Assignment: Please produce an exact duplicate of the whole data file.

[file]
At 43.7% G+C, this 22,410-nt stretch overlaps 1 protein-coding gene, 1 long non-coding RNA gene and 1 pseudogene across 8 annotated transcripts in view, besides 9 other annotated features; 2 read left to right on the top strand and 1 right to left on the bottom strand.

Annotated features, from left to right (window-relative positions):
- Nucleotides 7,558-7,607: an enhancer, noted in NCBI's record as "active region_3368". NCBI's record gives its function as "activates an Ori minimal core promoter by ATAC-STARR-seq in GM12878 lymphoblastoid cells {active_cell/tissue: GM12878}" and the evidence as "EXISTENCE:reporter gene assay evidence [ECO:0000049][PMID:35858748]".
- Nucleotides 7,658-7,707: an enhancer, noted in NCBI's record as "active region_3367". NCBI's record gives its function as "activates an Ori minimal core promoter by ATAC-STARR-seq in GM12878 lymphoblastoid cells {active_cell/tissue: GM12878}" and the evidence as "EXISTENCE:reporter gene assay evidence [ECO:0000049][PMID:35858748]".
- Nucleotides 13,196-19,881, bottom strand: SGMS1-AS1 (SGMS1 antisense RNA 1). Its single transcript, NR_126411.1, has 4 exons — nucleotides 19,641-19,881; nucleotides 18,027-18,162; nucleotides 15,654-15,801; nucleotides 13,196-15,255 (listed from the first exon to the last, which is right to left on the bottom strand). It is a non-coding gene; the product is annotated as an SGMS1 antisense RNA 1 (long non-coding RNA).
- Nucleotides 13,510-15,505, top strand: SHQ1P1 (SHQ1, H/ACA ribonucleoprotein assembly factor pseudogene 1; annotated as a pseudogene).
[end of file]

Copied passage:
At 43.7% G+C, this 22,410-nt stretch overlaps 1 protein-coding gene, 1 long non-coding RNA gene and 1 pseudogene across 8 annotated transcripts in view, besides 9 other annotated features; 2 read left to right on the top strand and 1 right to left on the bottom strand.

Annotated features, from left to right (window-relative positions):
- Nucleotides 7,558-7,607: an enhancer, noted in NCBI's record as "active region_3368". NCBI's record gives its function as "activates an Ori minimal core promoter by ATAC-STARR-seq in GM12878 lymphoblastoid cells {active_cell/tissue: GM12878}" and the evidence as "EXISTENCE:reporter gene assay evidence [ECO:0000049][PMID:35858748]".
- Nucleotides 7,658-7,707: an enhancer, noted in NCBI's record as "active region_3367". NCBI's record gives its function as "activates an Ori minimal core promoter by ATAC-STARR-seq in GM12878 lymphoblastoid cells {active_cell/tissue: GM12878}" and the evidence as "EXISTENCE:reporter gene assay evidence [ECO:0000049][PMID:35858748]".
- Nucleotides 13,196-19,881, bottom strand: SGMS1-AS1 (SGMS1 antisense RNA 1). Its single transcript, NR_126411.1, has 4 exons — nucleotides 19,641-19,881; nucleotides 18,027-18,162; nucleotides 15,654-15,801; nucleotides 13,196-15,255 (listed from the first exon to the last, which is right to left on the bottom strand). It is a non-coding gene; the product is annotated as an SGMS1 antisense RNA 1 (long non-coding RNA).
- Nucleotides 13,510-15,505, top strand: SHQ1P1 (SHQ1, H/ACA ribonucleoprotein assembly factor pseudogene 1; annotated as a pseudogene).